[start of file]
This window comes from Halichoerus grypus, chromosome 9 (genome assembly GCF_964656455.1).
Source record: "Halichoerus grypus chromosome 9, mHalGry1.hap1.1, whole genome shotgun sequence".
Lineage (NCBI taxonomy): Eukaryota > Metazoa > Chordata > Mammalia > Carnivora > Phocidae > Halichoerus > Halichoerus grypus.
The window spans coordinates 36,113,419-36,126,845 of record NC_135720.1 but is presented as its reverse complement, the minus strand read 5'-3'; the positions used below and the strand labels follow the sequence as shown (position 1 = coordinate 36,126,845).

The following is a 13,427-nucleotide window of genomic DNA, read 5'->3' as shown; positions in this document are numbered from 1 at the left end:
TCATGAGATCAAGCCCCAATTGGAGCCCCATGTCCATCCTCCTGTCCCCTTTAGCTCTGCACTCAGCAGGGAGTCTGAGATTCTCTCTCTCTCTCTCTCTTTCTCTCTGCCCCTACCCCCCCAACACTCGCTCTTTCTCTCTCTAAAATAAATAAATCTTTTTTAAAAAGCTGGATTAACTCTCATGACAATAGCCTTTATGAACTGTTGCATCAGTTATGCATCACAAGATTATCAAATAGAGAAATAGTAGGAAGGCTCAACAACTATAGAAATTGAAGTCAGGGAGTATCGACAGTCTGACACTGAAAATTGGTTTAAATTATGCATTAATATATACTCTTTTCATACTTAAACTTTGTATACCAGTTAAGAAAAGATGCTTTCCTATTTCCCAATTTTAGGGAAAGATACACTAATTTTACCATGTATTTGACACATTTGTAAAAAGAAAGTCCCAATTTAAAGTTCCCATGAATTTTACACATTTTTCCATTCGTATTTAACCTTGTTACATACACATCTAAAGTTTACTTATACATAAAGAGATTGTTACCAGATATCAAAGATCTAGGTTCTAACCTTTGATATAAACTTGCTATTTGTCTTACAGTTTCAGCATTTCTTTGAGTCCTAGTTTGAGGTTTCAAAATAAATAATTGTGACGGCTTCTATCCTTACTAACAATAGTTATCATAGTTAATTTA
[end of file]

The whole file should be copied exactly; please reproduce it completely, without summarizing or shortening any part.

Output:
This window comes from Halichoerus grypus, chromosome 9 (genome assembly GCF_964656455.1).
Source record: "Halichoerus grypus chromosome 9, mHalGry1.hap1.1, whole genome shotgun sequence".
Lineage (NCBI taxonomy): Eukaryota > Metazoa > Chordata > Mammalia > Carnivora > Phocidae > Halichoerus > Halichoerus grypus.
The window spans coordinates 36,113,419-36,126,845 of record NC_135720.1 but is presented as its reverse complement, the minus strand read 5'-3'; the positions used below and the strand labels follow the sequence as shown (position 1 = coordinate 36,126,845).

The following is a 13,427-nucleotide window of genomic DNA, read 5'->3' as shown; positions in this document are numbered from 1 at the left end:
TCATGAGATCAAGCCCCAATTGGAGCCCCATGTCCATCCTCCTGTCCCCTTTAGCTCTGCACTCAGCAGGGAGTCTGAGATTCTCTCTCTCTCTCTCTCTTTCTCTCTGCCCCTACCCCCCCAACACTCGCTCTTTCTCTCTCTAAAATAAATAAATCTTTTTTAAAAAGCTGGATTAACTCTCATGACAATAGCCTTTATGAACTGTTGCATCAGTTATGCATCACAAGATTATCAAATAGAGAAATAGTAGGAAGGCTCAACAACTATAGAAATTGAAGTCAGGGAGTATCGACAGTCTGACACTGAAAATTGGTTTAAATTATGCATTAATATATACTCTTTTCATACTTAAACTTTGTATACCAGTTAAGAAAAGATGCTTTCCTATTTCCCAATTTTAGGGAAAGATACACTAATTTTACCATGTATTTGACACATTTGTAAAAAGAAAGTCCCAATTTAAAGTTCCCATGAATTTTACACATTTTTCCATTCGTATTTAACCTTGTTACATACACATCTAAAGTTTACTTATACATAAAGAGATTGTTACCAGATATCAAAGATCTAGGTTCTAACCTTTGATATAAACTTGCTATTTGTCTTACAGTTTCAGCATTTCTTTGAGTCCTAGTTTGAGGTTTCAAAATAAATAATTGTGACGGCTTCTATCCTTACTAACAATAGTTATCATAGTTAATTTA